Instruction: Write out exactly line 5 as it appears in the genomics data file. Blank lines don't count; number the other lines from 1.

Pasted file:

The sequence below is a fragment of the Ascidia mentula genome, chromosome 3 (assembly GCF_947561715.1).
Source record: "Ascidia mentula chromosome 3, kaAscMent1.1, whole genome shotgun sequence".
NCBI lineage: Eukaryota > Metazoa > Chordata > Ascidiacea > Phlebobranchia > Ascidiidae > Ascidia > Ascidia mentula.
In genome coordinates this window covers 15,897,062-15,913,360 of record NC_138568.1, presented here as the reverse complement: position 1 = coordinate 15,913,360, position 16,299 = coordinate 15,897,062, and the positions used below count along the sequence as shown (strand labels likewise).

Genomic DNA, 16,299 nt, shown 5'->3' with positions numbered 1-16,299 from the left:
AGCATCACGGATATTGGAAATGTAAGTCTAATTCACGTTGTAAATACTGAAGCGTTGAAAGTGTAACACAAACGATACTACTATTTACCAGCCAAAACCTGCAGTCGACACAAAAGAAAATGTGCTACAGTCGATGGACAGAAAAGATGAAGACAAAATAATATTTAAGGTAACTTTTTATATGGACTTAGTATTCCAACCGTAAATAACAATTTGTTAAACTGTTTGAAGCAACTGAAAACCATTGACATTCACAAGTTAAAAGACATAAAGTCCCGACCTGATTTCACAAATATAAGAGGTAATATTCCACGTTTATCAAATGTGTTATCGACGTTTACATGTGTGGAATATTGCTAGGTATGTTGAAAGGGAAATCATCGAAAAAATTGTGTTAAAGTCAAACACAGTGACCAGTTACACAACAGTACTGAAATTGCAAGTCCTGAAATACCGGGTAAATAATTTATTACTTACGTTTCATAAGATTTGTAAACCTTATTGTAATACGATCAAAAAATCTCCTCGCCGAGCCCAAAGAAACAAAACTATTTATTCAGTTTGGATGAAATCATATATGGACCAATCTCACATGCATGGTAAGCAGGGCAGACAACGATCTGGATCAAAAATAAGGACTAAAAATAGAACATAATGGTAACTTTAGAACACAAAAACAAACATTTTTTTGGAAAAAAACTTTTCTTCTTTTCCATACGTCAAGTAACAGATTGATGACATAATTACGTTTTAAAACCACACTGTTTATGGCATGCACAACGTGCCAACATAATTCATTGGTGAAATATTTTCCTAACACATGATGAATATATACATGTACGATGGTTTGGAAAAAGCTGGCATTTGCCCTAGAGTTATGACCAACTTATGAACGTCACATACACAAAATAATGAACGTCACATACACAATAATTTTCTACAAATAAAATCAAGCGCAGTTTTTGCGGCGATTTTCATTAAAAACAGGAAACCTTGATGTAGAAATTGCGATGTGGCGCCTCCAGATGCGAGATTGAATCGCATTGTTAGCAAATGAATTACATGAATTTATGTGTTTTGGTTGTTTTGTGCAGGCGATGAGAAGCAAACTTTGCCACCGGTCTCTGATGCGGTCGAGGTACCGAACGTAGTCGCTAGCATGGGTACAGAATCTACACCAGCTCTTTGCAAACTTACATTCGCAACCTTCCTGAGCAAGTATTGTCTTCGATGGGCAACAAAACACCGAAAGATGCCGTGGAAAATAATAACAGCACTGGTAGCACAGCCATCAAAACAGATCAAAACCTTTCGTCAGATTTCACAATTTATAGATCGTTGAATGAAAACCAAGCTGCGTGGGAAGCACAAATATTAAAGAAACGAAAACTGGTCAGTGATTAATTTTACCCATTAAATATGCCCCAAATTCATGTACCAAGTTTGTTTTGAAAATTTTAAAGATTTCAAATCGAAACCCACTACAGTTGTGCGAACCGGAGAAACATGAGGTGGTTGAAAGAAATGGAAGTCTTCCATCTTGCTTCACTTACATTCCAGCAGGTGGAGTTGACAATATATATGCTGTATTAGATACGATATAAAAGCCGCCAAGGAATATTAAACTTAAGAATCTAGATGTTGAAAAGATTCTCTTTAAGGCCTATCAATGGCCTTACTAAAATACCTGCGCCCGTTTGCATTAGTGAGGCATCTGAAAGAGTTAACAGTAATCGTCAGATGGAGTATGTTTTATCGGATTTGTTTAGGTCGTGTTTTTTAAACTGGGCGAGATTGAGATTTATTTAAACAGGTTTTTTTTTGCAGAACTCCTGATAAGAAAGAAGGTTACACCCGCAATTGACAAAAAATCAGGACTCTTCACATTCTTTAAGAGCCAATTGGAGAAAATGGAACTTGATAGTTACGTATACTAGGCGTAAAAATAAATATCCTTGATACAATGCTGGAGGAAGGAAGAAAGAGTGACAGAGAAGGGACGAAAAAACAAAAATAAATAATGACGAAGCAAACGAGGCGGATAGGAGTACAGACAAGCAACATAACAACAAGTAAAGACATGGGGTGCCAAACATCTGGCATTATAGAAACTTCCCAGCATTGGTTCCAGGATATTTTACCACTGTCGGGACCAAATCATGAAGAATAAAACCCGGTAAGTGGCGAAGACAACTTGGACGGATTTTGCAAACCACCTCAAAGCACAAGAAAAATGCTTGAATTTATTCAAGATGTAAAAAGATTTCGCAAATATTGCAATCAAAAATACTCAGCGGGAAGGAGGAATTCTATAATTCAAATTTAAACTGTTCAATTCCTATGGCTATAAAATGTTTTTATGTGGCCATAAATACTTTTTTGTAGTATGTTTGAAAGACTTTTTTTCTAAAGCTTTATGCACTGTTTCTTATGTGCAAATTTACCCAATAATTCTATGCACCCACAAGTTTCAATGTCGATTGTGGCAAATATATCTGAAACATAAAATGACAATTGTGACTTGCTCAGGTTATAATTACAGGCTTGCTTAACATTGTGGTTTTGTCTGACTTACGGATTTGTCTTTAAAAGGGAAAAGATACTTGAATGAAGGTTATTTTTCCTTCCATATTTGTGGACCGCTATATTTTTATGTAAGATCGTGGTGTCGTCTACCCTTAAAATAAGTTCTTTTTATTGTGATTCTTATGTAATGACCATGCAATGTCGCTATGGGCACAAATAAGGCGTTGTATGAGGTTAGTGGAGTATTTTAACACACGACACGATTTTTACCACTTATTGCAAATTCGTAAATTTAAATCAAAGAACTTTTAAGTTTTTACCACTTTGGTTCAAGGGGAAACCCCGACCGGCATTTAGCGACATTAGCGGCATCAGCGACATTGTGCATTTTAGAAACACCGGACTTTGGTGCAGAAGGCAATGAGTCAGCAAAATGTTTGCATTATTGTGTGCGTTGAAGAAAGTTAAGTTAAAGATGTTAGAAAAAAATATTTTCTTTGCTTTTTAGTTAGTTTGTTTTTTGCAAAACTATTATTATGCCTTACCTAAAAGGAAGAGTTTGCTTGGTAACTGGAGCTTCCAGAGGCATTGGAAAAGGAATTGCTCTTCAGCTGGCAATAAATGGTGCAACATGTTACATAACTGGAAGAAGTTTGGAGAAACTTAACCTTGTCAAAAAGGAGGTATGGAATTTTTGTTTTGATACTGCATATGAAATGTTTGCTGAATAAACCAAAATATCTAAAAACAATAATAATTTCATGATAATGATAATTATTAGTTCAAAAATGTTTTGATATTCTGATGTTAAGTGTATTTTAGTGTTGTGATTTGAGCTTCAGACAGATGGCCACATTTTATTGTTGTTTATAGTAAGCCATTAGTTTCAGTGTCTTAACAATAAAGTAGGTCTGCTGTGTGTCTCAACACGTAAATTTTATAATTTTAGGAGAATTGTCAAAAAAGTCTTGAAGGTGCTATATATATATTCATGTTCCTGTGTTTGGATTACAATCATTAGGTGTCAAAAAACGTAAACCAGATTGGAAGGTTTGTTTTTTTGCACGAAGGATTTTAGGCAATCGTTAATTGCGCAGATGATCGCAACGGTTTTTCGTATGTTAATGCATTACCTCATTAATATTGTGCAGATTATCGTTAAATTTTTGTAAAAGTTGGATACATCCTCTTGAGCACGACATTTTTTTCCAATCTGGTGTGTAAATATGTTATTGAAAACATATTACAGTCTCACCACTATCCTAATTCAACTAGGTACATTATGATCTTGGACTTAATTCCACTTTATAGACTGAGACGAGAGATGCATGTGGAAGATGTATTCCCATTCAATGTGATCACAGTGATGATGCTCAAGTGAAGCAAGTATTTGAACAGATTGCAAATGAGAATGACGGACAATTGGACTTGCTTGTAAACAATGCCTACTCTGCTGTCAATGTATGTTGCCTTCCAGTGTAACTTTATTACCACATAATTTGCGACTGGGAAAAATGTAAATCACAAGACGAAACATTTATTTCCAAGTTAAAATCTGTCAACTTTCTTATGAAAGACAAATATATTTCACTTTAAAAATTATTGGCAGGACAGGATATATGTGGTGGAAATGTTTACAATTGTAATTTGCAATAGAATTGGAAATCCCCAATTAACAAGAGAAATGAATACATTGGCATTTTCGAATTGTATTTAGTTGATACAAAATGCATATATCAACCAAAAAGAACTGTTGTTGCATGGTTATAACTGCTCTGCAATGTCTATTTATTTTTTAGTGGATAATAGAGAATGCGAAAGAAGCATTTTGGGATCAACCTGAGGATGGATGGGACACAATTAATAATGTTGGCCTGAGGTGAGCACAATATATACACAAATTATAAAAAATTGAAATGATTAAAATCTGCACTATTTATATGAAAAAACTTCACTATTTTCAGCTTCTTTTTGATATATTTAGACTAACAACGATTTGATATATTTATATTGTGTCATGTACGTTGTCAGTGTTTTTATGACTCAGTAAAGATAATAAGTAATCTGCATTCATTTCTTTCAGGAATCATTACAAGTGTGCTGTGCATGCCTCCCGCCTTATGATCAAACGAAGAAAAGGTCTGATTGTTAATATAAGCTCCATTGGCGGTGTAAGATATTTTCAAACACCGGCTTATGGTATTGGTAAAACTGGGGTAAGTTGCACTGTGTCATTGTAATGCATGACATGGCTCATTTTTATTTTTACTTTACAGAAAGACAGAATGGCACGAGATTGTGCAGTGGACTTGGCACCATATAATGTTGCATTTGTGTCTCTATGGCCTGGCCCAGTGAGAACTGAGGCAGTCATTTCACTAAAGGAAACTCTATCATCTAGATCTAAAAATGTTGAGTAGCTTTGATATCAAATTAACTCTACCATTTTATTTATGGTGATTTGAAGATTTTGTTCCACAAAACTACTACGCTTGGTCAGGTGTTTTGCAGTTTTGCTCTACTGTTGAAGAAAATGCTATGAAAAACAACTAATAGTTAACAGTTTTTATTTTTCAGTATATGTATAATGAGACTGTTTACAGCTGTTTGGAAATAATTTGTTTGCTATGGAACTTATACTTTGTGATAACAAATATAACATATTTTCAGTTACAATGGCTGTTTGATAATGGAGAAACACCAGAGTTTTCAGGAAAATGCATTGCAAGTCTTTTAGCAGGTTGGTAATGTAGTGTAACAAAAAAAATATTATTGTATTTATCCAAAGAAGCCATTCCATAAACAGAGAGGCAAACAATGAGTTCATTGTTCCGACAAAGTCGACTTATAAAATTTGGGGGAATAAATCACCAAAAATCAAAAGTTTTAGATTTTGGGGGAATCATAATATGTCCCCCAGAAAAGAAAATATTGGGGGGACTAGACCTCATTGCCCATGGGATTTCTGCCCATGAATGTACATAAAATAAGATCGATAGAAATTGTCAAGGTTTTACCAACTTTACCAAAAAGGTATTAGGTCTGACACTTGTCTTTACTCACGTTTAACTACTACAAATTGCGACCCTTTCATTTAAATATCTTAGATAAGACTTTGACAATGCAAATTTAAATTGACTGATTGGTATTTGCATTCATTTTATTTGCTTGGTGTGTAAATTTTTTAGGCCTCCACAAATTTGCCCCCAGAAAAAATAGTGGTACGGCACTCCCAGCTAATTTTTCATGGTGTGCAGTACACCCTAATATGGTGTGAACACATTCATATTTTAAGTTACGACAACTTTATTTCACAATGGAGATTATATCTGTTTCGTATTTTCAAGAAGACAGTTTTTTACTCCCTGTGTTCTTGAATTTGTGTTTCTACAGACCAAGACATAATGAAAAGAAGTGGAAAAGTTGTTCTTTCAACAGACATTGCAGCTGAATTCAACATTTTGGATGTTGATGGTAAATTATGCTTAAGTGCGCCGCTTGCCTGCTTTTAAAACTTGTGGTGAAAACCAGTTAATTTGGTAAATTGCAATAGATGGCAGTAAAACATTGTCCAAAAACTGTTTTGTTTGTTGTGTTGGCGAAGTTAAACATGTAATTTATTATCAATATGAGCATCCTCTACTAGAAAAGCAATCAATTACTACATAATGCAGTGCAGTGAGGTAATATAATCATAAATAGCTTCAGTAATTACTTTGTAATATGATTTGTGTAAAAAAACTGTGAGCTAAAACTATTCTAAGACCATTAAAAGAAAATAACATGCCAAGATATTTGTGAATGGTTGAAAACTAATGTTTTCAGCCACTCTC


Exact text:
Genomic DNA, 16,299 nt, shown 5'->3' with positions numbered 1-16,299 from the left: